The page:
Doomsday On The MTA: What Happens If New York’s Public Transit System Runs Out Of Federal Aid
COVID-19 brought financial devastation to New York’s public transit system. The Metropolitan Transportation Authority, which operates trains, subways, buses, and paratransit vehicles for nearly 40% of the nation’s riders suffered a near total loss of fare revenue and major declines in the toll and tax payments that subsidize transit. As New Yorkers sheltered in place, the agency’s already precarious $17 billion annual budget began losing $1 billion each month. Meanwhile, the MTA continued to move nearly one million essential workers to the pandemic frontlines daily, 75% of them New Yorkers of color and the majority of them women.
In March, Congress passed the $2 trillion CARES Act, an unprecedented aid package that included $25 billion in federal aid to public transit systems nationwide. CARES gave the MTA $3.9 billion, roughly enough to get it through four months of COVID, distributing funding according to federal aid formulas that favor small and rural bus systems, rather than high ridership levels, acute need, or regional dependence on transit. CARES aid began flowing in April. By late June, the MTA had spent 73% of its CARES allocation. The MTA’s CARES money will run out entirely in July.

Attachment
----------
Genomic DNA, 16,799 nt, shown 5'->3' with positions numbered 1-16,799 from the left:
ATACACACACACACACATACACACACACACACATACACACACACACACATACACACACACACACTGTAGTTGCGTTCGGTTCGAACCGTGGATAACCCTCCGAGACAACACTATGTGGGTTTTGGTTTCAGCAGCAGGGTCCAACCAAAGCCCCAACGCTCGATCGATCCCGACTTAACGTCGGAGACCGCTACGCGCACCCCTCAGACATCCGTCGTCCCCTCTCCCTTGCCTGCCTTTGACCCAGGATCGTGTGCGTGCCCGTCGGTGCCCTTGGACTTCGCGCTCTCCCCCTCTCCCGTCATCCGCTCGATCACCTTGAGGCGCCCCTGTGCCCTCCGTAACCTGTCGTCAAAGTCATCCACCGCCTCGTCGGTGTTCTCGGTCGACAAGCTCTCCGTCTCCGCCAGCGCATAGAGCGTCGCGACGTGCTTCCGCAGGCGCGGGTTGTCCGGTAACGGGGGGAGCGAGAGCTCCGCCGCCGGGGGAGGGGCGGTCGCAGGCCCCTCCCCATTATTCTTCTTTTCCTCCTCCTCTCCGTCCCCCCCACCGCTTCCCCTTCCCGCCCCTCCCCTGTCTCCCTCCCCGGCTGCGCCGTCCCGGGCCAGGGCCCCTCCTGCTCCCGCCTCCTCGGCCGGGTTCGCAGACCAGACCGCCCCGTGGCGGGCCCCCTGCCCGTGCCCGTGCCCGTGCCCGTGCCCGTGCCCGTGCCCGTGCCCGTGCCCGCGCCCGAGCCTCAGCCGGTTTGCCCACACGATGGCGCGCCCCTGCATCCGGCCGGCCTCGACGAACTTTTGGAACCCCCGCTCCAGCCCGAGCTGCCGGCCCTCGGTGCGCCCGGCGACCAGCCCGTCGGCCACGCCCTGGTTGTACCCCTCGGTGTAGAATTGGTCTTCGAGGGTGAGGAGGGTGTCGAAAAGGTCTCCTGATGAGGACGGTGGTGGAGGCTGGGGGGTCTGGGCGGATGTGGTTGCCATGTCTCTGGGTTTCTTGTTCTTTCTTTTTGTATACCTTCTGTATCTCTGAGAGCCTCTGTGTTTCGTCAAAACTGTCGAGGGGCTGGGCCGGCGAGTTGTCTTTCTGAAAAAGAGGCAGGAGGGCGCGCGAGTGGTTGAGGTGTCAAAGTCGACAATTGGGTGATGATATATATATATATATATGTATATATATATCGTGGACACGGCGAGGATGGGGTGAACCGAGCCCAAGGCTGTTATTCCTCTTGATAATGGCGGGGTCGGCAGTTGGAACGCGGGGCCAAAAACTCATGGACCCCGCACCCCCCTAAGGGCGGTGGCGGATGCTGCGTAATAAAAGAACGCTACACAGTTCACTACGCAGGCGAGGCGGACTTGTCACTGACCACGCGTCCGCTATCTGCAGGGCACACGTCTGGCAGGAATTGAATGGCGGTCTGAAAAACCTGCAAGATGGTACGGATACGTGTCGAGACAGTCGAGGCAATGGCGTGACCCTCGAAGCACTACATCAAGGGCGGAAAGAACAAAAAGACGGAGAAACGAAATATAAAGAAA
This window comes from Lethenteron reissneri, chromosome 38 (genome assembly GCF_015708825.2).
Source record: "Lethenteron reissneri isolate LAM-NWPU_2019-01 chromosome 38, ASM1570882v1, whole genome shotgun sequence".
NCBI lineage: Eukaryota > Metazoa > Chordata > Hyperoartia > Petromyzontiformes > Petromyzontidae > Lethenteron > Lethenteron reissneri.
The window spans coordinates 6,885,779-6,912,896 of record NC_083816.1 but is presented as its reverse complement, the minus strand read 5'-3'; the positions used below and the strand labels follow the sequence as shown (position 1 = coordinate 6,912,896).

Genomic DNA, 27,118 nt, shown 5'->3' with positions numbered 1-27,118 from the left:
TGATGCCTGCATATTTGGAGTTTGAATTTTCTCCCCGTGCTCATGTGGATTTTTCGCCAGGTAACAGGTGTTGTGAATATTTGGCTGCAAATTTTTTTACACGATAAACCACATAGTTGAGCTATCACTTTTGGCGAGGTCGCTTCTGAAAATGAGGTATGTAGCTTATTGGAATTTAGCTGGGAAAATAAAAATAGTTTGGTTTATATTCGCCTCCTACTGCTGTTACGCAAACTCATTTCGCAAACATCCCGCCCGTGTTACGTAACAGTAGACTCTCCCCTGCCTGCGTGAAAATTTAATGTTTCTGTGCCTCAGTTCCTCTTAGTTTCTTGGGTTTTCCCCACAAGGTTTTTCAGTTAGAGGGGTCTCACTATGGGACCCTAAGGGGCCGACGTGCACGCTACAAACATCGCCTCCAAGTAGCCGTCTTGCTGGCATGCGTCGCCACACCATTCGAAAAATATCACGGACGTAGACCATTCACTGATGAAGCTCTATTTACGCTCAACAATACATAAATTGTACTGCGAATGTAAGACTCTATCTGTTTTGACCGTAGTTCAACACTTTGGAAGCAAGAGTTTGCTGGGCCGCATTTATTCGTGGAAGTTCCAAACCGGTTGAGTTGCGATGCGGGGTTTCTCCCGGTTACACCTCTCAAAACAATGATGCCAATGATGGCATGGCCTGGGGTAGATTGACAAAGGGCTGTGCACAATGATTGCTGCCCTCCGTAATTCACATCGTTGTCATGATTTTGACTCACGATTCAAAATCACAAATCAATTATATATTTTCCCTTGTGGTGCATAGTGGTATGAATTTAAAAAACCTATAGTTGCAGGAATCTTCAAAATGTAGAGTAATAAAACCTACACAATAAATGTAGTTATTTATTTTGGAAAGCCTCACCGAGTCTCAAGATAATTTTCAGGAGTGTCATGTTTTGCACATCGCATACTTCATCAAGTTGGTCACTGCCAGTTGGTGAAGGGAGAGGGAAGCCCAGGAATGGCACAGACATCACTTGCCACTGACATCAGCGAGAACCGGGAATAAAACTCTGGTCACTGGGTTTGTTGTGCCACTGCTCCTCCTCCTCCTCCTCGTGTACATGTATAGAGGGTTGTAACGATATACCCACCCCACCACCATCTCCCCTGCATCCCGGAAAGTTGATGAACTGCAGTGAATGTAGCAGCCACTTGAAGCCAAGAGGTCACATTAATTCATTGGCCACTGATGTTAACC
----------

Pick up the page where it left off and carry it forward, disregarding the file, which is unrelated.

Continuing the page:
In May, the House of Representatives passed the $3 trillion HEROES Act, which included another $15 billion for transit. This time, most of the transit aid was set aside for the 15 largest metropolitan areas, giving the MTA a much larger share of the pot, again about $3.9 billion. The agency projects that HEROES would fund its shortfall through the end of 2020. It then projects a COVID-related budget gap of over $6 billion for 2021. However, HEROES has not moved through the Senate and prospects for additional funding are uncertain.